In the Archives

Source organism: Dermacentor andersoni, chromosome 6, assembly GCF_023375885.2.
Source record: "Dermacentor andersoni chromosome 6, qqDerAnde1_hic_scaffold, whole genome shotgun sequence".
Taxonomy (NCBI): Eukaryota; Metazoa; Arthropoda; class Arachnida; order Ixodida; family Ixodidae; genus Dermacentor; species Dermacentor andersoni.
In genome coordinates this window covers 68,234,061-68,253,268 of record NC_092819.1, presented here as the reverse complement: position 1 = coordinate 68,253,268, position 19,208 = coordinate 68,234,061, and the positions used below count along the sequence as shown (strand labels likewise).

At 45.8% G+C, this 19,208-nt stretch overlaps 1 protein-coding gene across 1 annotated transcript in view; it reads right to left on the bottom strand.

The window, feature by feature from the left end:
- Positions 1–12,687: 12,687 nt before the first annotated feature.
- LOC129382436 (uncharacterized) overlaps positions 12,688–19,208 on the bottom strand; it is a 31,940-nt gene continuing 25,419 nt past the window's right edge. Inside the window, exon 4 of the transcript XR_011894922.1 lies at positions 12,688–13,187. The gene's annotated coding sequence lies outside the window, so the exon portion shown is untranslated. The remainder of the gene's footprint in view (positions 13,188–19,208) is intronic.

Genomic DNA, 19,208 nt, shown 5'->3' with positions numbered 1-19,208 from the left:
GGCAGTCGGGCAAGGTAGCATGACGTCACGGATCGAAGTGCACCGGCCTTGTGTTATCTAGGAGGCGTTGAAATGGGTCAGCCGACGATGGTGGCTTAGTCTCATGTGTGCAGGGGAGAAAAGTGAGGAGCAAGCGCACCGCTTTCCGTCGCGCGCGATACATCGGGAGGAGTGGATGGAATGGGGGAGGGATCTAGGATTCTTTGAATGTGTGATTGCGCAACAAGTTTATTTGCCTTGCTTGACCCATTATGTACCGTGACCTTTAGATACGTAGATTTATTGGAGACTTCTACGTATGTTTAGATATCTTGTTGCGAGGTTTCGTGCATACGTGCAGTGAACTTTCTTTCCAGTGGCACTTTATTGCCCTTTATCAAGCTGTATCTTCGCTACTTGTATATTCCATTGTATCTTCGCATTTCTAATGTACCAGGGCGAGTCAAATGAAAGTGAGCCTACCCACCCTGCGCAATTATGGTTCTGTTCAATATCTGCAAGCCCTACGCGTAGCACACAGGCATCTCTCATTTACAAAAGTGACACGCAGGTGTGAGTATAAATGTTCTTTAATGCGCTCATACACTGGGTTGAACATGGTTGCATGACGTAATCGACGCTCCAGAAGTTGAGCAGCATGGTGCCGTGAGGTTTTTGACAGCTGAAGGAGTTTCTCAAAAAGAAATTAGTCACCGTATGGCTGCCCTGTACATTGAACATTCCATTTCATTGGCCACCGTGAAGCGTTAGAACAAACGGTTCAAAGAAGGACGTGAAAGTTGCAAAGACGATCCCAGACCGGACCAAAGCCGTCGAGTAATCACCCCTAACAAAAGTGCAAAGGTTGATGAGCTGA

Arigo's ambitious sophomore effort merges a wartime political critique with cyberpunk attitudes and images and with exuberant typographical experiment. The merger-conducted in fast-paced, anxious lines and choppy rectangles of text-conjures up a set of scary claims about twenty-first century machines, grief, information and alienation. One of Arigo's seven sequences arranges narrow lines like ancient epitaphs, and (like ancient epitaphs) they invoke the dead: ""Inhumation/ teeters end-of-tongue/ -better to bury/ that utterance/ than to speak it."" Other sequences arrange their lists and invocations in narrow paragraphs printed sidewise across each page: a segment from ""Tracking Sites III"" imagines a time ""before eras epochs and periods before zero before phosphenes obstruct sight before hormones release before clothes are shed."" Such evocations of bodies and desires crop up throughout these uneasy pages, only to give way to bleaker visions of sabotage, robots, mass casualties, ""sounds/ too unbearable to hear twice. Stolen refrains called history."" Arigo (Lit Interim) may not sound subtle, and his modernist assemblages of fragments and phrases may not be, in their overall structure, so new. At the same time, though, his earnest and challenging lines of code and cryptic, half-technical phrasings try, sometimes brilliantly, to find a language fit both for desire and terror, for genuine affection in a matrix of wires and artificial hearts.